Herzig Eye Institute in Eye Allergy on May 1, 2020

Dry eye syndrome tends to be more prevalent as we age; factors include women of menopausal age, underlying systemic health conditions and medications that contribute to ocular surface drying. So what’s the source of dry eyes under the age of 30? Here are the 3 most likely causes.

Screen use

Digital technology consumes much of our daily lives. Whether it be part of our normal workday or even afterwards on our down time… Netflix bingeing anyone? When we look at screens (yes, that includes TV screens) our blink rate dramatically decreases leaving the surface of the eyes more prone to drying. As we blink, our eyelids connect with one another and that gentle force releases moisture (oil) from meibomian glands that line our eyelids. As the eyes are opened, oil is swiped up along the surface, applying a protective moisture barrier. Well if we aren’t blinking as frequently or as fully being on a device, our eyes will dry out faster. Simple as that! A general rule with long hours on a screen is the 20/20/20 rule. Every 20 minutes of screen use, look 20 seconds in the distance approximately 20 feet away and blink a number of times. This allows a conscious break from a screen and allows our own tears to be released and spread evenly on the eyes.

Contact lens use

Venturing into contact lenses in our teenage years is quite common for those looking for an alternative to cumbersome glasses. Years of contact lens use (and maybe even misuse) play a role in eye comfort. Who here is guilty of extending the wear of their 2-week disposable lenses, or even taking a nap with lenses on? There have been many improvements in the materials of soft contact lenses that keep lenses more hydrated with long wear time. But that doesn’t negate the fact that there is still a foreign object sitting on the surface of the eye interfering with the normal tear film. Try switching to a daily disposable contact lens and reducing wear time if dryness becomes an issue. Non-preserved tears are a good way to refresh the eyes after long periods of contact lens use. Has your vision stabilized? Maybe you’re a candidate for a vision correction surgery.

Oral medications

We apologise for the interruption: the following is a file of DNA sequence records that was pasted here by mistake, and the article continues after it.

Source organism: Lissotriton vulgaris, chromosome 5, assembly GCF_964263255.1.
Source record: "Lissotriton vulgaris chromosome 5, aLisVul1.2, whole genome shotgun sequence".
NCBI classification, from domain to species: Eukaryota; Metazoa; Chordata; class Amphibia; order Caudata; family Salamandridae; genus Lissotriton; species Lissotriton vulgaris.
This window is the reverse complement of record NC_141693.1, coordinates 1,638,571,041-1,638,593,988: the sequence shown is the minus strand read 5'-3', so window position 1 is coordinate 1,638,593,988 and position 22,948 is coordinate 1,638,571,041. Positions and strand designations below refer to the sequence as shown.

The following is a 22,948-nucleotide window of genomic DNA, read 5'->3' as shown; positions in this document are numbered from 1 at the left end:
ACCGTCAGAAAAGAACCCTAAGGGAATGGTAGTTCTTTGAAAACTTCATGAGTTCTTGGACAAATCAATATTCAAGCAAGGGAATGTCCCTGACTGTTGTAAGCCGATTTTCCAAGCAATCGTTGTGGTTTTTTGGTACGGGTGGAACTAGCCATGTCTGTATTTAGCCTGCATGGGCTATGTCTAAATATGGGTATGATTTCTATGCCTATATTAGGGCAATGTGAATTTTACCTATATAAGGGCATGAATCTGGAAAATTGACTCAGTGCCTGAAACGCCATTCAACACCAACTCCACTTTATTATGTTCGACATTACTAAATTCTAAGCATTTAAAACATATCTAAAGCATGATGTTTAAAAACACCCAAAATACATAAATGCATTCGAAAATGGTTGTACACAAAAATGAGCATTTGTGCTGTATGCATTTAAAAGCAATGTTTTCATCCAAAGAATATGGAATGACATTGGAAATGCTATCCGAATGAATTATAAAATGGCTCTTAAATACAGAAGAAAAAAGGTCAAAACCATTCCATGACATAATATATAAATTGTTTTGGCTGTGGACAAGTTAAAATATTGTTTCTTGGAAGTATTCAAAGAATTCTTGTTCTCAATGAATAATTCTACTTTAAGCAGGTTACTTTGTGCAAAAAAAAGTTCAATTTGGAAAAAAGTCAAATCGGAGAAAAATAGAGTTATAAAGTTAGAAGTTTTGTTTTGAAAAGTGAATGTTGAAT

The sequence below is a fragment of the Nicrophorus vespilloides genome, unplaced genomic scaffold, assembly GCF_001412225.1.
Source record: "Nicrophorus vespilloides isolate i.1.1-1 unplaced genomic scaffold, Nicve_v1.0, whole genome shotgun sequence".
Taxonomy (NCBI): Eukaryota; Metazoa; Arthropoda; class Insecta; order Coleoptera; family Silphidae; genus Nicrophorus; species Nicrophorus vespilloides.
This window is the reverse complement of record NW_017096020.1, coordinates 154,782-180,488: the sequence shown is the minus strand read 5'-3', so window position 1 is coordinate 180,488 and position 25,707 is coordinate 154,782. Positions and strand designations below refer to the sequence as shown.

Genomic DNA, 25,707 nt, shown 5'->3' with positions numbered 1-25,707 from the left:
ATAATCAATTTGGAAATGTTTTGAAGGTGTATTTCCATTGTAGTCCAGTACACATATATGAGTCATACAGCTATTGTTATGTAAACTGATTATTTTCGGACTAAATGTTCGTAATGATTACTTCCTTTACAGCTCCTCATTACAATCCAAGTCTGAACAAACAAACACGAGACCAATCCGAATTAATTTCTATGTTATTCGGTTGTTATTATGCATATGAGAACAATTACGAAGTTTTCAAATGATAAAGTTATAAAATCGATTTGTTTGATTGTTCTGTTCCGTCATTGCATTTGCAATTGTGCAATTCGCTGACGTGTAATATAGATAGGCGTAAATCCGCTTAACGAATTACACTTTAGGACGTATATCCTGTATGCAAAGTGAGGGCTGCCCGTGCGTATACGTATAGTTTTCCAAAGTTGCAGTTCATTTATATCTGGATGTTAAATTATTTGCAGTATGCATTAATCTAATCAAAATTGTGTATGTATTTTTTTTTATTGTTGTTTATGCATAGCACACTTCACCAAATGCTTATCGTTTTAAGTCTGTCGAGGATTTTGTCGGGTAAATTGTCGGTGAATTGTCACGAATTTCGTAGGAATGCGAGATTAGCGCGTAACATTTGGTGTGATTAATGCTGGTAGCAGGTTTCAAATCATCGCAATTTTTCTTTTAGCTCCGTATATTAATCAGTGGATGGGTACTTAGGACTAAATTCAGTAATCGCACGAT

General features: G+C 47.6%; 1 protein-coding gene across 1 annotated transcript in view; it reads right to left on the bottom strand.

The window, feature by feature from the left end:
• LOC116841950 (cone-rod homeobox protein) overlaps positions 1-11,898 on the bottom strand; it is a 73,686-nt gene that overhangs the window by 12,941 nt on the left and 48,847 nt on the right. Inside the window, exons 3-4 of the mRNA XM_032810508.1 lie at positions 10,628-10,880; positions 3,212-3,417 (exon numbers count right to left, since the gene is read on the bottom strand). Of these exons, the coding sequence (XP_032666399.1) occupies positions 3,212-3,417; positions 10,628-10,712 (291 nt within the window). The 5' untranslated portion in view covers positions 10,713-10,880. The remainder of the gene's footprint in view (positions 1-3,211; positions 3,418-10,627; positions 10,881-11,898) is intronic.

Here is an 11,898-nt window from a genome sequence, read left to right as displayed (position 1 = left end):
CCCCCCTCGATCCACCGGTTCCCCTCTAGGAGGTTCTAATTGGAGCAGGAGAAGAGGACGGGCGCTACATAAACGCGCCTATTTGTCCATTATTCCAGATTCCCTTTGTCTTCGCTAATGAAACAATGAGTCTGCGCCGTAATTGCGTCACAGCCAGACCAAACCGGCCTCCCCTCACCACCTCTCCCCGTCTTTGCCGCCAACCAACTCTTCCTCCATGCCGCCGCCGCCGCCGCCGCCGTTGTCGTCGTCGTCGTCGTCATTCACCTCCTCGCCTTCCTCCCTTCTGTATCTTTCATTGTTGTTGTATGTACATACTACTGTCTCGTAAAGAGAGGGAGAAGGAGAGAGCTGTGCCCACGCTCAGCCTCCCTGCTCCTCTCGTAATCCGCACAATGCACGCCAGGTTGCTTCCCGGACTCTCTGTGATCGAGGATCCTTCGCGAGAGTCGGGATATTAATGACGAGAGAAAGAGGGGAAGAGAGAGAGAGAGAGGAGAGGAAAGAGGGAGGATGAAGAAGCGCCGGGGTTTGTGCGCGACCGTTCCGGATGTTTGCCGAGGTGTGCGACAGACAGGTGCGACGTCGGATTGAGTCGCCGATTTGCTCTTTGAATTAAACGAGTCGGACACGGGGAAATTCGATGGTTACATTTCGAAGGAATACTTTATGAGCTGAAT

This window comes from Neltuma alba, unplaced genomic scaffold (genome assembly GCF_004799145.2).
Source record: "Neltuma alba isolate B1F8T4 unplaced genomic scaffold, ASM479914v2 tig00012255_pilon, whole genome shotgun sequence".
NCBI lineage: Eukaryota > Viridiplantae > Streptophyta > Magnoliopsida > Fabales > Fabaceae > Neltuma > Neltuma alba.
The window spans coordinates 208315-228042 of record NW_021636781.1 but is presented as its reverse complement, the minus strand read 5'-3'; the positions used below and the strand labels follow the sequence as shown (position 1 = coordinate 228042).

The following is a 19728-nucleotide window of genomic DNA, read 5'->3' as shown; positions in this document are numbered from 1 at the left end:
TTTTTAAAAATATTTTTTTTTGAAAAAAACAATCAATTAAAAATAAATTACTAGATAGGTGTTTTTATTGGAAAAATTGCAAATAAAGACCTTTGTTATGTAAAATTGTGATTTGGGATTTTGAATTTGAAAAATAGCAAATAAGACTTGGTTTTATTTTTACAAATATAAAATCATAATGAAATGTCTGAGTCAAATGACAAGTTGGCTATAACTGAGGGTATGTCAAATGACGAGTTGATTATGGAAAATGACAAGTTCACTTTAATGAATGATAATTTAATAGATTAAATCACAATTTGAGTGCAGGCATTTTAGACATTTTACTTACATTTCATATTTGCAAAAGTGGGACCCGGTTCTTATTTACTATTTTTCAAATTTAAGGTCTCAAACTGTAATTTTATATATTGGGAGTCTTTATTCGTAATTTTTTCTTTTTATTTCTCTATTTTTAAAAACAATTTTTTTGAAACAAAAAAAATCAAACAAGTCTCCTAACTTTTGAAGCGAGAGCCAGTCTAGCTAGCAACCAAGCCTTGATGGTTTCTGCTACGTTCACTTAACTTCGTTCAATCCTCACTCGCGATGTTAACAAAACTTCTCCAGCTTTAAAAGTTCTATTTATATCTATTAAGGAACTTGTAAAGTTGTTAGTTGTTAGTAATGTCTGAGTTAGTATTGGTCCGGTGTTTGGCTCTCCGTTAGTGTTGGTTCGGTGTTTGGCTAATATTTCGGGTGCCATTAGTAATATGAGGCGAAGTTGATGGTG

AccutaneⓇ (also known as isotretinoin) is an acne medication used for severe acne that is unresponsive to topical medications. Those awkward teenage years? Yah, we all remember them. The exact mechanism of this drug is unknown, but it does reduce the size and activity of sebaceous (oil) glands that cause those pesky pimples. Unfortunately, the drug does not distinguish overactive pimple producing glands from important glands of the eyelids that produce moisture. With diagnostic imaging technology we have to visualize oil glands of the eyelids today, we know that there can be long-lasting structural changes made to meibomian glands from rounds of AccutaneⓇ use. Before beginning medication like this, it is recommended to see an eye care professional prior to starting this medication and periodically while taking it to ensure if any ocular side effects occur they can be addressed to mitigate gland loss.

With spring around the corner, allergy season is right on its heels. Get ready for a runny nose and puffy, watery eyes! The most common over the counter medication allergy sufferers reach for are antihistamines like ClaritinⓇ, ReactineⓇ or BenadrylⓇ. While these products are useful in drying up a stuffy nose they also dry out the eyes- big time! They cause the eyes to produce fewer tears. If you experience a gritty, burning sensation in the eyes with these types of medications, try reducing your exposure to allergy triggering agents (such as pollen) you react to so that you can limit your use of these drying meds. Of course this is easier said than done, especially when we want to enjoy the warmer weather. Consider the simple act of wearing sunglasses when outside to protect the eyes from exposure to those irritating allergens and avoid going out when pollen counts are high.
The last common medication that can impact the moisture level of the eyes are antidepressants. Did you know that developed countries have higher rates of antidepressant usage? And even though antidepressant usage increases with age, there has been a drastic rise in the use of these medications in younger generations. While these meds are meant to boost our moods, you guessed it… they are known to cause dry eyes. Many of these products impact normal nerve signals including ones that are responsible for producing tears. Speak to your family doctor about any side effects you may be experiencing with these medications and seek the advice of an eye care professional to suggest ways to improve ocular comfort, if these drying effects are noticed.